Donald J. Trump is a nationally renowned businessman who has been successful despite his aversion to one common business practice...
The real estate billionaire once revealed in a 1999 interview with Dateline that he's “not a big fan of shaking hands.”
Despite his self-described “germophobia” (the clinical term is mysophobia), The Donald has sustained a career in business, media, and now, politics while bearing the cross of having to shake people's hands.
Even though Donald Trump considers shaking hands to be a “barbaric” practice, he's mastered every type of handshake conceivable, as will be demonstrated below.
If the man behind “The Art of the Deal” can teach himself to shake hands, then so can you. Ready? Let's begin.
1. The Crusher
What better way to send the message that you're the dominator in a relationship than with a good old-fashioned “bone crusher” handshake?
This handshake signals confidence and strength, and is common among those people with an “overly aggressive personality.” Unruly tea party type thinking about getting out-of-line? Send in “the crusher.”
2. The Hand Hug
A popular move among politicians is the “hand hug.” This is when the handshake artist places his hand on top of the other person's hand and cradles it gently, usually during a brief conversation or while passing by in a meet-and-greet.
3. The “Queen's Fingertips”
This handshake is commonly used in female-to-male encounters. The woman extends her hand, often at a distance, with fingers pointing downwards. It is often used to convey superiority in a relationship — the hand placement in the top position is the key — much like with a “queen.”
Trump brushes by the “queen's fingertips” handshake to grasp the hand as a sign of geniality and warmth.
4. The “Dead Fish”
At times, you might run into the dreaded “dead fish” handshake — an awkward moment for everyone involved. If someone's hand is cold and clammy, it's never a pleasant exchange, while a handshake that is loose and “low energy” may indicate a weak or feckless personality.
Also, if someone's handshake “creeps” up another person's wrist or arm, it can mean that he wants something.
Long considered to be offensive in many cultures and rude in Western societies, pointing can signal dominance or a warning to one's interlocutor.
6. The Dominator
When the palm of the handshake is pointed downwards and the grip is firm, it is a “dominator” handshake that signifies superiority.
7. The Fly-By
When attending meet-and-greets and you have dozens of people's hands to shake, you may want to skip the formalities and just “buzz the tower.”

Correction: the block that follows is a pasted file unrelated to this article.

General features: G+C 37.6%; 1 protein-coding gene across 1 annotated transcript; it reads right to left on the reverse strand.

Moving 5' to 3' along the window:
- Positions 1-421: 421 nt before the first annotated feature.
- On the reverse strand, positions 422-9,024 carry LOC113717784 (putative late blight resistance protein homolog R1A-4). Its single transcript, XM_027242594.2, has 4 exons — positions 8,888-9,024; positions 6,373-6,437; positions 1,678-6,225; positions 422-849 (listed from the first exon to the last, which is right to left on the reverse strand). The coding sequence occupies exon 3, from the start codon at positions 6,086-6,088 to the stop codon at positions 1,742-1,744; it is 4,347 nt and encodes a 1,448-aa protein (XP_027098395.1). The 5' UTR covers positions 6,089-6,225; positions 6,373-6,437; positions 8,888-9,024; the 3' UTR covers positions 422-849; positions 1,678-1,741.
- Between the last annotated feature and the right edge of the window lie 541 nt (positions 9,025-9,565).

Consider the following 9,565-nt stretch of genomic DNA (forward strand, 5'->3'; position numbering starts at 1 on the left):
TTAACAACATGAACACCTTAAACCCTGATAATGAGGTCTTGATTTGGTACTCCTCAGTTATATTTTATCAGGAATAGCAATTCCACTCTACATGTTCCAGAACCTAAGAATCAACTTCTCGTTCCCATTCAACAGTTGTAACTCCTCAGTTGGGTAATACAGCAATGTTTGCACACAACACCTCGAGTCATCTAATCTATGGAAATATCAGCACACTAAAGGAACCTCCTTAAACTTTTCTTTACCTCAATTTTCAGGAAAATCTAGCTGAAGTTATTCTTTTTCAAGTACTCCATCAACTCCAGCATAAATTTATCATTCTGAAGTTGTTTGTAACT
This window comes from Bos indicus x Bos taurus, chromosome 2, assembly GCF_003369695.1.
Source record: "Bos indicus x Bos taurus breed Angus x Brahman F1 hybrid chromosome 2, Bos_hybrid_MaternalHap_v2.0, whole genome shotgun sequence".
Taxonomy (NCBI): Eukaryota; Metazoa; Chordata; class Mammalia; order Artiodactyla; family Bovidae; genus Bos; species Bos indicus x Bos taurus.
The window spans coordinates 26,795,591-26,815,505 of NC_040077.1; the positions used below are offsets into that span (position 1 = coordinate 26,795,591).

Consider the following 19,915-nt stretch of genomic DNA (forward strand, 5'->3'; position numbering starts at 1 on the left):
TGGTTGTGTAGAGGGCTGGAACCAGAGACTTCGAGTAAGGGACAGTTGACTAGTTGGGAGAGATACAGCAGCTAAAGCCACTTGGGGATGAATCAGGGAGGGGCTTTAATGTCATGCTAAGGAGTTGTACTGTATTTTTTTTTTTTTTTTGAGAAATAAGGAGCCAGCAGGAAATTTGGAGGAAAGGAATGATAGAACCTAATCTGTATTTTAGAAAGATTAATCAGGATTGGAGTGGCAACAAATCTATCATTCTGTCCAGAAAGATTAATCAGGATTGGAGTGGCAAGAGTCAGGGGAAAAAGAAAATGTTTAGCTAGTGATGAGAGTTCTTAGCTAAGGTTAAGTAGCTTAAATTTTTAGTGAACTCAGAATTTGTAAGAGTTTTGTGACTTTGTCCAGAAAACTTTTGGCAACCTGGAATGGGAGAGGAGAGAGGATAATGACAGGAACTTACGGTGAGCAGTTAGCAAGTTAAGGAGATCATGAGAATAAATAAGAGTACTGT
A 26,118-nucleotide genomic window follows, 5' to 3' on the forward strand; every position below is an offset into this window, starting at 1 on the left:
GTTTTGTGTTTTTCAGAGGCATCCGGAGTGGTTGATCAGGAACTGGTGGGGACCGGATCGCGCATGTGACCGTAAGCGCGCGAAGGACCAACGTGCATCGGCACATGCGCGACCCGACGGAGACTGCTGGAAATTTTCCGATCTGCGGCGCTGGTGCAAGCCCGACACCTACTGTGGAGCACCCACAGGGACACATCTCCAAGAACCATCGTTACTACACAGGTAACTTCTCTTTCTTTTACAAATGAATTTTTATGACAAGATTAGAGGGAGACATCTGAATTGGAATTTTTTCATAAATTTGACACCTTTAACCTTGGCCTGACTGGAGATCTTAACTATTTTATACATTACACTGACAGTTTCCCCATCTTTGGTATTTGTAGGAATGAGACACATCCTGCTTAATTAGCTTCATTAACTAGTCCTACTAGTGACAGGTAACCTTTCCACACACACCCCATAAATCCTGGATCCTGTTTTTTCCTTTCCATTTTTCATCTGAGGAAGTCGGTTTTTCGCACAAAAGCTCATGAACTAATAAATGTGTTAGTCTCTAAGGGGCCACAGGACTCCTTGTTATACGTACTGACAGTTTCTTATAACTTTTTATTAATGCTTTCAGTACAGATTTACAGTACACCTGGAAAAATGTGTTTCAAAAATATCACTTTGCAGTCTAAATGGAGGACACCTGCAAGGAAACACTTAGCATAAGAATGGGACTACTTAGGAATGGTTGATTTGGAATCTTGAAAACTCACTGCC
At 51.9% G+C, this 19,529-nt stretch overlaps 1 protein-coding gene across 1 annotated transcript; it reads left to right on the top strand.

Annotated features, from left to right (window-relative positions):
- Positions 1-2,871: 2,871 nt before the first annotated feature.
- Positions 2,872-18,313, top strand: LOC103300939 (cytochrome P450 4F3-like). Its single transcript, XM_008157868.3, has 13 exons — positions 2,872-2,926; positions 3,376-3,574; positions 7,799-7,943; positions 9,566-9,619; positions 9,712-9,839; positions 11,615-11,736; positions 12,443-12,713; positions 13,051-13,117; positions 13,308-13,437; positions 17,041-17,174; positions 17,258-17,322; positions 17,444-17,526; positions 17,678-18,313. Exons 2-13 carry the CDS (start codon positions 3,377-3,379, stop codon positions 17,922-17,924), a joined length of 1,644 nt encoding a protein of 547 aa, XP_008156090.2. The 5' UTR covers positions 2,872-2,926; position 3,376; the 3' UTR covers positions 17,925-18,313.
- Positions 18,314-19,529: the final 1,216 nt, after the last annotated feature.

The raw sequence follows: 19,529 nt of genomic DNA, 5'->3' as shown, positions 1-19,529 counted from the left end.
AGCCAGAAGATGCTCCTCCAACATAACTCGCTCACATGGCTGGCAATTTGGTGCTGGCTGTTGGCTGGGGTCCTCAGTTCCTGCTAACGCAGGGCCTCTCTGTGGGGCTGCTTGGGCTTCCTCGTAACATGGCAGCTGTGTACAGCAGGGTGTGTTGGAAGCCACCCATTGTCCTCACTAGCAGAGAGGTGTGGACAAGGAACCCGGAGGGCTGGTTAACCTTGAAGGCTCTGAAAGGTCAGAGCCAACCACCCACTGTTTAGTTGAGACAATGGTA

8. Palm's Up
According to Speechmastery, the “palm's up” handshake says, “I am here to serve you.” It is considered a submissive gesture that means “feel free to take charge.”
When hands are close to parallel in a handshake, it is a sign of equanimity in business dealings. This is considered to be a proper “business handshake,” especially when two people meet for the first time.
10. Finger Vice
This extra-firm handshake is described by iDiva as a power-move pulled by “insecure” people. As the website cautions: “If they also crush your fingers they are adding a show of personal power, which is also designed to keep you at a distance.”
10. American Gladiator
Nobody said shaking hands was easy. There may be times when you have to go “American Gladiator” and power through any obstacle in your way.
11. Lobster Claw
The lobster claw is a handshake when the thumb and fingers are positioned over a person's hand like a claw or pair of pincers. iDiva says: “The person doing this fears connecting at a deep level and may have challenges building relationships.”
12. The Pusher
When someone wishes to blow by a handshake, it might be time to whip out “the pusher,” or as it is also called, “The Please Keep Back.” This handshake makes it clear “you ain't got time for that,” and is even deadlier with arm fully extended and elbow locked.
13. The Puller
On the flipside of “the pusher” is “the puller,” otherwise known as “the controller.” This is a handshake of a controlling person, especially when the handshake is combined with a pull towards a certain direction. A notorious variant is the “yank and pull,” which has the reputation of being a “power play” used by “manipulative” people.
14. Eyes Down
It is considered standard business practice to deliver a handshake with head up and solid eye contact. When one lowers his eyes during a handshake, it is considered to be a sign that the person is intimidated and seeks to avoid conflict.
15. Side Shake
This handshake is most often used during photo-ops and while on television. Any other use of this handshake is believed to be extremely awkward.
16. Bro Shake
When a standard handshake just won't do, accept no substitutes. Instead of extending hand out, you mix up the game and lock thumbs. Sometimes this is followed by a “shoulder bump” or “chest bump.”
This handshake is carried out for an extended period of time. It is considered to be a sign of warmth and geniality.
Advanced: These moves are only for handshake masters. Do not try these at home.
A difficulty of 6/10. The hand is extended outwards with palm up. The bro involved blows by the handshake to drop a bomb-ass low-five.
Difficulty level 7.5/10. A high five is flipped into a bro-shake at the last second. If you want to see this handshake deconstructed with science, check out Benny Johnson's breakdown.
These 20 handshakes are the tools of the pros. No one expects you to learn them all right away. But if you practice, practice, practice, you too can become a handshake master like The Donald.